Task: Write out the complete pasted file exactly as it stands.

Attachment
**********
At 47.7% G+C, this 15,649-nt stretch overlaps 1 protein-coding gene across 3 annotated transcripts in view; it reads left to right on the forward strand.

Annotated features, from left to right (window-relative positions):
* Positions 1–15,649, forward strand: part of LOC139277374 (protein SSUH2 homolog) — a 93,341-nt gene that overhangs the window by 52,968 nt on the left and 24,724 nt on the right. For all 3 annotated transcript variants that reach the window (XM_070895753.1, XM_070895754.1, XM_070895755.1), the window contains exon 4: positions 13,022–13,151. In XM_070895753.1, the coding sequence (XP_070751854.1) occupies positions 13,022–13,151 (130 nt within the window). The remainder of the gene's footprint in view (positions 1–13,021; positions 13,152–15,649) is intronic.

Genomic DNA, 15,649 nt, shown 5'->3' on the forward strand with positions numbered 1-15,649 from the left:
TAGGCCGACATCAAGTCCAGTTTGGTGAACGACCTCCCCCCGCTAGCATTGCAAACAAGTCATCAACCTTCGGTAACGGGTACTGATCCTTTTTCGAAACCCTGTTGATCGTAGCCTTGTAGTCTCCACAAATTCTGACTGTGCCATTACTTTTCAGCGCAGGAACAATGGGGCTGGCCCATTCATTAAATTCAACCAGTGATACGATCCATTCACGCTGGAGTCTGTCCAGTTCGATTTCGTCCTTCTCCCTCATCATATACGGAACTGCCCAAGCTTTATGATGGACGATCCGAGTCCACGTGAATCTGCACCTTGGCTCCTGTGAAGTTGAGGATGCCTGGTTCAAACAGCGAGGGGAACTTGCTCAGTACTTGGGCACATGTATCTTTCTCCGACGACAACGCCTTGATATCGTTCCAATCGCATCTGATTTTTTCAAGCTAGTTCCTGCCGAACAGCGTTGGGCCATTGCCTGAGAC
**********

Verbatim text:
At 47.7% G+C, this 15,649-nt stretch overlaps 1 protein-coding gene across 3 annotated transcripts in view; it reads left to right on the forward strand.

Annotated features, from left to right (window-relative positions):
* Positions 1–15,649, forward strand: part of LOC139277374 (protein SSUH2 homolog) — a 93,341-nt gene that overhangs the window by 52,968 nt on the left and 24,724 nt on the right. For all 3 annotated transcript variants that reach the window (XM_070895753.1, XM_070895754.1, XM_070895755.1), the window contains exon 4: positions 13,022–13,151. In XM_070895753.1, the coding sequence (XP_070751854.1) occupies positions 13,022–13,151 (130 nt within the window). The remainder of the gene's footprint in view (positions 1–13,021; positions 13,152–15,649) is intronic.

Genomic DNA, 15,649 nt, shown 5'->3' on the forward strand with positions numbered 1-15,649 from the left:
TAGGCCGACATCAAGTCCAGTTTGGTGAACGACCTCCCCCCGCTAGCATTGCAAACAAGTCATCAACCTTCGGTAACGGGTACTGATCCTTTTTCGAAACCCTGTTGATCGTAGCCTTGTAGTCTCCACAAATTCTGACTGTGCCATTACTTTTCAGCGCAGGAACAATGGGGCTGGCCCATTCATTAAATTCAACCAGTGATACGATCCATTCACGCTGGAGTCTGTCCAGTTCGATTTCGTCCTTCTCCCTCATCATATACGGAACTGCCCAAGCTTTATGATGGACGATCCGAGTCCACGTGAATCTGCACCTTGGCTCCTGTGAAGTTGAGGATGCCTGGTTCAAACAGCGAGGGGAACTTGCTCAGTACTTGGGCACATGTATCTTTCTCCGACGACAACGCCTTGATATCGTTCCAATCGCATCTGATTTTTTCAAGCTAGTTCCTGCCGAACAGCGTTGGGCCATTGCCTGAGAC